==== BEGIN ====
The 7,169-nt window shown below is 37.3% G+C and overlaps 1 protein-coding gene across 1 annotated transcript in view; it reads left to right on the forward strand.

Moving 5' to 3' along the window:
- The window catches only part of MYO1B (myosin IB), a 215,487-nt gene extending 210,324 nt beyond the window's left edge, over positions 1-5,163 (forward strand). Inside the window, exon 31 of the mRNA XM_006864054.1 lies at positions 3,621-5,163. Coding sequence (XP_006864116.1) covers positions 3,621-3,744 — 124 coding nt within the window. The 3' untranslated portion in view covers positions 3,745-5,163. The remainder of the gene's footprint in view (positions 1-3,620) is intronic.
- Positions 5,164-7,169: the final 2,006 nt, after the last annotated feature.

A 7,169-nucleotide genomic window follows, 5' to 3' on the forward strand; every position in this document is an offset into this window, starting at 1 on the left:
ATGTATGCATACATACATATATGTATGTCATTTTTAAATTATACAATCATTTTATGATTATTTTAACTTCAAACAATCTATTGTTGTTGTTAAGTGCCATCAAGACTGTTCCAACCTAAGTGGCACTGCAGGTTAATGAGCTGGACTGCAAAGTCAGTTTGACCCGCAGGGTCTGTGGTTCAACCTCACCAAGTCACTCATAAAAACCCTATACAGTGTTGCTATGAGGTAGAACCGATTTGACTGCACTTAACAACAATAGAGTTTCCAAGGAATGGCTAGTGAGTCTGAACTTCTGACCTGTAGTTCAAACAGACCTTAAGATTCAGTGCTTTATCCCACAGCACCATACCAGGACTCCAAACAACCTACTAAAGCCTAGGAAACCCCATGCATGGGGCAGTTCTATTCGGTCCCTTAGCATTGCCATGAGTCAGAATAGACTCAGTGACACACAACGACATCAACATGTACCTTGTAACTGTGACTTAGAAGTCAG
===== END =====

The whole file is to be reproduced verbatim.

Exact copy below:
The 7,169-nt window shown below is 37.3% G+C and overlaps 1 protein-coding gene across 1 annotated transcript in view; it reads left to right on the forward strand.

Moving 5' to 3' along the window:
- The window catches only part of MYO1B (myosin IB), a 215,487-nt gene extending 210,324 nt beyond the window's left edge, over positions 1-5,163 (forward strand). Inside the window, exon 31 of the mRNA XM_006864054.1 lies at positions 3,621-5,163. Coding sequence (XP_006864116.1) covers positions 3,621-3,744 — 124 coding nt within the window. The 3' untranslated portion in view covers positions 3,745-5,163. The remainder of the gene's footprint in view (positions 1-3,620) is intronic.
- Positions 5,164-7,169: the final 2,006 nt, after the last annotated feature.

A 7,169-nucleotide genomic window follows, 5' to 3' on the forward strand; every position in this document is an offset into this window, starting at 1 on the left:
ATGTATGCATACATACATATATGTATGTCATTTTTAAATTATACAATCATTTTATGATTATTTTAACTTCAAACAATCTATTGTTGTTGTTAAGTGCCATCAAGACTGTTCCAACCTAAGTGGCACTGCAGGTTAATGAGCTGGACTGCAAAGTCAGTTTGACCCGCAGGGTCTGTGGTTCAACCTCACCAAGTCACTCATAAAAACCCTATACAGTGTTGCTATGAGGTAGAACCGATTTGACTGCACTTAACAACAATAGAGTTTCCAAGGAATGGCTAGTGAGTCTGAACTTCTGACCTGTAGTTCAAACAGACCTTAAGATTCAGTGCTTTATCCCACAGCACCATACCAGGACTCCAAACAACCTACTAAAGCCTAGGAAACCCCATGCATGGGGCAGTTCTATTCGGTCCCTTAGCATTGCCATGAGTCAGAATAGACTCAGTGACACACAACGACATCAACATGTACCTTGTAACTGTGACTTAGAAGTCAG